Throughout the course of the evening I sat with him, the second Urdu speaking doctor, and another young doctor. I learned he has four brothers and a sister; I got him some clean clothes and dry shoes that fit. They made a bed for him in the medical tent out of two exam cots because he said he was afraid he'd fall off. I brought blankets and a sleeping bag from storage. At one point we inquired about a bleeding cut on his knuckle of the same hand whose palm was cut. As the doctor cleaned and bandaged it he said that he had cut it at the same time he cut his palm and that sometimes it opened up and bled. It was a much smaller cut, but I don't recall seeing it before. And it's a little hard to believe that he cut his hand on both sides by falling on a razor blade. The bleeding started while he was out of our sight, changing into his clean clothes.

I went to bed around three, though I carried a radio with me in case they wanted me--it was a long day. How does an untrained volunteer help a young man who doesn't speak her language? I wish I knew.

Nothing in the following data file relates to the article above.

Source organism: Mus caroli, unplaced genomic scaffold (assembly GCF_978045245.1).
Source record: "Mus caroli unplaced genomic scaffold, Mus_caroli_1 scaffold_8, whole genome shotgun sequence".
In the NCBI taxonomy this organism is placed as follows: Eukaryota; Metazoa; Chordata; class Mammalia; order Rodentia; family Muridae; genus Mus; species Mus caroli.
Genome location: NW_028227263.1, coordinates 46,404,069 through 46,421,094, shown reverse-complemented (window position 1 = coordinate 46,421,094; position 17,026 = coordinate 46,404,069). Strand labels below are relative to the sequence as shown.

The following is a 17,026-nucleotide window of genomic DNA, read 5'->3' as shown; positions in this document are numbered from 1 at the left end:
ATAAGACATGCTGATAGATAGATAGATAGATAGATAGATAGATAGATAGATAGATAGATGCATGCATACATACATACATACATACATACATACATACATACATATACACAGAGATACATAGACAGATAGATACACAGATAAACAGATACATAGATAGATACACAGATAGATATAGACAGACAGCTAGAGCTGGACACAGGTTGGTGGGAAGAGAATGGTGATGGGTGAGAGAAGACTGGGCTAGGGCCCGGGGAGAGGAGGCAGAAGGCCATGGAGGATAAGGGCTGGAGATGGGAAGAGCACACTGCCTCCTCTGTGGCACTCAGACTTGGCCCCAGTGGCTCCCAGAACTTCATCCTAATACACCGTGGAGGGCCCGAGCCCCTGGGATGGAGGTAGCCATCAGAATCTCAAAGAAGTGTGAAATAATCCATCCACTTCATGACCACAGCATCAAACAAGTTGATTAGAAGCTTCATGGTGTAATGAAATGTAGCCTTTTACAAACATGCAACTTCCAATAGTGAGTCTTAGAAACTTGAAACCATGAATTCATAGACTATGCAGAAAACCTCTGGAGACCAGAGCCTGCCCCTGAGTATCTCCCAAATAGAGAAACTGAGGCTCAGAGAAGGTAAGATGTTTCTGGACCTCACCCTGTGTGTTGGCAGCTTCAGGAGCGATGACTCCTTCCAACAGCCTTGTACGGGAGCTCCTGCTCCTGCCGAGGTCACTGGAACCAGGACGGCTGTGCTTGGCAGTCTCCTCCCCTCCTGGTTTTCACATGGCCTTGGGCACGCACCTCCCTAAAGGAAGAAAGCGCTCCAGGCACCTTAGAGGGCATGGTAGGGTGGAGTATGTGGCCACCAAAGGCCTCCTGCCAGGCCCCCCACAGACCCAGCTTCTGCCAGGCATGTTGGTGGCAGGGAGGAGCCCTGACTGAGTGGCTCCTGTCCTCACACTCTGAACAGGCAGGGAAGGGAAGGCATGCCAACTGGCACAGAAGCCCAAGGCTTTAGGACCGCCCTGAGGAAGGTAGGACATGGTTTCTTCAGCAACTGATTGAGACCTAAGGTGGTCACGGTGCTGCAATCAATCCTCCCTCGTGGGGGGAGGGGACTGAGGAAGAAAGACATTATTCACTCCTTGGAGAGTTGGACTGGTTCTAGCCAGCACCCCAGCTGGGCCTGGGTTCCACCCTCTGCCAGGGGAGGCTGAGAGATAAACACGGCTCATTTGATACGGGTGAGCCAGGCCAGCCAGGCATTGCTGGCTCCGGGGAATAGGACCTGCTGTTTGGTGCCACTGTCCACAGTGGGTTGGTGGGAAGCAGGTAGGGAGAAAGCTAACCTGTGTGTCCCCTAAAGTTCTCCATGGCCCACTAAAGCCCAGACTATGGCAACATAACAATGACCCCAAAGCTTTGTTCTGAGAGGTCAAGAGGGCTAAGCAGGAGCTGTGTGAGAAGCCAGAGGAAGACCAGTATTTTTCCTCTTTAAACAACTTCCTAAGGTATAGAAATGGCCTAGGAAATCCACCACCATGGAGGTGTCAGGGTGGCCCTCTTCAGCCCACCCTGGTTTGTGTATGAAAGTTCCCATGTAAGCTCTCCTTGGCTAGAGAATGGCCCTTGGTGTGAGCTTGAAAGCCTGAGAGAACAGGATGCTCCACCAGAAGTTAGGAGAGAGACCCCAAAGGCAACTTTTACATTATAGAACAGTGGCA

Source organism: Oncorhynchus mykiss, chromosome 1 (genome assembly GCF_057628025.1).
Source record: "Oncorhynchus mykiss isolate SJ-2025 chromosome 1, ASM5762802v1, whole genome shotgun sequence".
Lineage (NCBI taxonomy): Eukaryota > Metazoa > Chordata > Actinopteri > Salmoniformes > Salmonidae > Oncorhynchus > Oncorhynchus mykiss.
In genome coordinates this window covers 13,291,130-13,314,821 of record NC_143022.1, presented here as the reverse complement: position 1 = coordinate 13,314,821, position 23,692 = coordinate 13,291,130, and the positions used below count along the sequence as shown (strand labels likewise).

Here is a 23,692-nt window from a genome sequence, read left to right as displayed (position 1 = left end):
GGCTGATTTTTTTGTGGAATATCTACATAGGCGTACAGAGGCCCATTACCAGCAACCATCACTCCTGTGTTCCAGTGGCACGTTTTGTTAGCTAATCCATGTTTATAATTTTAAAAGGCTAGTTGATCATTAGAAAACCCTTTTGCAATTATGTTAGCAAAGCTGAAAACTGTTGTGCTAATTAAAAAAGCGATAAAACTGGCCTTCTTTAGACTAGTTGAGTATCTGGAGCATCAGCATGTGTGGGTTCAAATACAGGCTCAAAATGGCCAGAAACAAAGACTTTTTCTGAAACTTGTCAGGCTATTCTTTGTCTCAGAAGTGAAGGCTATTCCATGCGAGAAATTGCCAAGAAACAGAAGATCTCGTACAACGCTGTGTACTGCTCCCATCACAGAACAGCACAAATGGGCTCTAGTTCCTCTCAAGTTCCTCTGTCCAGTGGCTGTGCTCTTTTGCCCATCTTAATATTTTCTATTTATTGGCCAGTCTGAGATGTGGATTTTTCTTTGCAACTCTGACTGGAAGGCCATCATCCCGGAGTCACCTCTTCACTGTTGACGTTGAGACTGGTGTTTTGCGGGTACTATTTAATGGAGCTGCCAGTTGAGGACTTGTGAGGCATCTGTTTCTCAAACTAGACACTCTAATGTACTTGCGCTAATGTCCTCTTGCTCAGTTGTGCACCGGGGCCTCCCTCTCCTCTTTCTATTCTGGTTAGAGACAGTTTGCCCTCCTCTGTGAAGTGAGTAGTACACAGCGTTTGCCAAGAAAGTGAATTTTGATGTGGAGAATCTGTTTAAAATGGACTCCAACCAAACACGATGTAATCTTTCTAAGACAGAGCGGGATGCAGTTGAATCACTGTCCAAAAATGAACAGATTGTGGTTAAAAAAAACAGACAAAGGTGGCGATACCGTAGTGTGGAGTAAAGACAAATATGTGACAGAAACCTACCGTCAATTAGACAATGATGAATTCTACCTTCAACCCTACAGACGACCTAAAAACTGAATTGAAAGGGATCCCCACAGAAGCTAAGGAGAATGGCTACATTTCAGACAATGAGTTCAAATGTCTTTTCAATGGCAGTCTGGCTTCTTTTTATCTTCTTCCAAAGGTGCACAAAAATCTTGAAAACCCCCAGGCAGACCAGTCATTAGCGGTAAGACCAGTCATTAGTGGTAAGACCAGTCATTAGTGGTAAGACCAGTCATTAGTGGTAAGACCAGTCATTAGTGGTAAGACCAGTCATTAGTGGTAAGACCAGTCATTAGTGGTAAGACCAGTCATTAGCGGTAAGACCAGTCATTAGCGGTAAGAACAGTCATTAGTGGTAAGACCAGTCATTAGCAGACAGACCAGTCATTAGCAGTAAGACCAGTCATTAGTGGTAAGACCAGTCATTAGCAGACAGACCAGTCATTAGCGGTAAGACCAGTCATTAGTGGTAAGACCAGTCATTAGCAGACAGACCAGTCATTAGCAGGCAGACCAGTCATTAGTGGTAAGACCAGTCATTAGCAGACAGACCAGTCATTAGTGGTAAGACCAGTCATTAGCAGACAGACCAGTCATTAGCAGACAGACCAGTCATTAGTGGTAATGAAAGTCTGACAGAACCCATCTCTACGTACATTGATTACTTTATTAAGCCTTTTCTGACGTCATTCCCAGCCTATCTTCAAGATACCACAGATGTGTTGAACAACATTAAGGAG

Some updates to previous posts:

On Truth and Consequences--the post more people have read by far. Starfish, the organization that covered up the rape, has been banned from working inside Moria and all former Starfish volunteers banned as well. Starfish is continuing  to cover up the situation, spreading the story that their removal from Moria was the result of a normal rotation of NGOs by the Greek government. The victim is out of the country, considering her options and, last I heard, seeking therapy.